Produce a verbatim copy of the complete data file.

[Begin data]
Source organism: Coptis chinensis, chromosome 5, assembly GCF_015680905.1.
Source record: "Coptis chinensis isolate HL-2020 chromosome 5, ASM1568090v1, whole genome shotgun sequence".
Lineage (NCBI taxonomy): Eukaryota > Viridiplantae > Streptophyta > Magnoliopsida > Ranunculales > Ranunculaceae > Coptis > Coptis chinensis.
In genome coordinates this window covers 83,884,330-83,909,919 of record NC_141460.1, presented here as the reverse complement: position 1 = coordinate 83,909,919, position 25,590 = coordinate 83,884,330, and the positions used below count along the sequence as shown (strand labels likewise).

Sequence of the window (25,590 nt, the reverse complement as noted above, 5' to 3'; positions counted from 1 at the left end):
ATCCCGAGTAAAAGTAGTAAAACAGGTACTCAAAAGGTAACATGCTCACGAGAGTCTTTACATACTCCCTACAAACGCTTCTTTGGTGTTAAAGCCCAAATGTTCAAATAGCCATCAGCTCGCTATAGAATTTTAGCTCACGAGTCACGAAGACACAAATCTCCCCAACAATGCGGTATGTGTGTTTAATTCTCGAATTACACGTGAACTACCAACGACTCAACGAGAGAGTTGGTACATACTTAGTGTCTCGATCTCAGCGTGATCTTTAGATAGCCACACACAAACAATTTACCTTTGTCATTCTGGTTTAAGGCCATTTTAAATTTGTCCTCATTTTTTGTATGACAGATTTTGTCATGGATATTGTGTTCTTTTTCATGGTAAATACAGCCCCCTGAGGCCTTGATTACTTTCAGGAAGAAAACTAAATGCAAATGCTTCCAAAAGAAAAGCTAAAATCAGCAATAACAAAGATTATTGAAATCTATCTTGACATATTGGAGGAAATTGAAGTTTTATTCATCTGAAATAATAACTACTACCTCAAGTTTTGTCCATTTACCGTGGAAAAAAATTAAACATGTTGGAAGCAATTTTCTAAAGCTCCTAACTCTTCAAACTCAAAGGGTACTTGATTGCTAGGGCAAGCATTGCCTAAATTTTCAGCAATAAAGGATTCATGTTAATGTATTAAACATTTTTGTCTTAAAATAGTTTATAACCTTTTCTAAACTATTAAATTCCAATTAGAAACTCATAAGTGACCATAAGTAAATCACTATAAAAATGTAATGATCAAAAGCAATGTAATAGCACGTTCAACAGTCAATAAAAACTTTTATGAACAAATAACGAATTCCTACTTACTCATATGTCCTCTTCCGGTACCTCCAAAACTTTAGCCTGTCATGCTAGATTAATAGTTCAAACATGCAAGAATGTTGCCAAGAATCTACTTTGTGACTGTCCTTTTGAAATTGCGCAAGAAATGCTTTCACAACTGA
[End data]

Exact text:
Source organism: Coptis chinensis, chromosome 5, assembly GCF_015680905.1.
Source record: "Coptis chinensis isolate HL-2020 chromosome 5, ASM1568090v1, whole genome shotgun sequence".
Lineage (NCBI taxonomy): Eukaryota > Viridiplantae > Streptophyta > Magnoliopsida > Ranunculales > Ranunculaceae > Coptis > Coptis chinensis.
In genome coordinates this window covers 83,884,330-83,909,919 of record NC_141460.1, presented here as the reverse complement: position 1 = coordinate 83,909,919, position 25,590 = coordinate 83,884,330, and the positions used below count along the sequence as shown (strand labels likewise).

Sequence of the window (25,590 nt, the reverse complement as noted above, 5' to 3'; positions counted from 1 at the left end):
ATCCCGAGTAAAAGTAGTAAAACAGGTACTCAAAAGGTAACATGCTCACGAGAGTCTTTACATACTCCCTACAAACGCTTCTTTGGTGTTAAAGCCCAAATGTTCAAATAGCCATCAGCTCGCTATAGAATTTTAGCTCACGAGTCACGAAGACACAAATCTCCCCAACAATGCGGTATGTGTGTTTAATTCTCGAATTACACGTGAACTACCAACGACTCAACGAGAGAGTTGGTACATACTTAGTGTCTCGATCTCAGCGTGATCTTTAGATAGCCACACACAAACAATTTACCTTTGTCATTCTGGTTTAAGGCCATTTTAAATTTGTCCTCATTTTTTGTATGACAGATTTTGTCATGGATATTGTGTTCTTTTTCATGGTAAATACAGCCCCCTGAGGCCTTGATTACTTTCAGGAAGAAAACTAAATGCAAATGCTTCCAAAAGAAAAGCTAAAATCAGCAATAACAAAGATTATTGAAATCTATCTTGACATATTGGAGGAAATTGAAGTTTTATTCATCTGAAATAATAACTACTACCTCAAGTTTTGTCCATTTACCGTGGAAAAAAATTAAACATGTTGGAAGCAATTTTCTAAAGCTCCTAACTCTTCAAACTCAAAGGGTACTTGATTGCTAGGGCAAGCATTGCCTAAATTTTCAGCAATAAAGGATTCATGTTAATGTATTAAACATTTTTGTCTTAAAATAGTTTATAACCTTTTCTAAACTATTAAATTCCAATTAGAAACTCATAAGTGACCATAAGTAAATCACTATAAAAATGTAATGATCAAAAGCAATGTAATAGCACGTTCAACAGTCAATAAAAACTTTTATGAACAAATAACGAATTCCTACTTACTCATATGTCCTCTTCCGGTACCTCCAAAACTTTAGCCTGTCATGCTAGATTAATAGTTCAAACATGCAAGAATGTTGCCAAGAATCTACTTTGTGACTGTCCTTTTGAAATTGCGCAAGAAATGCTTTCACAACTGA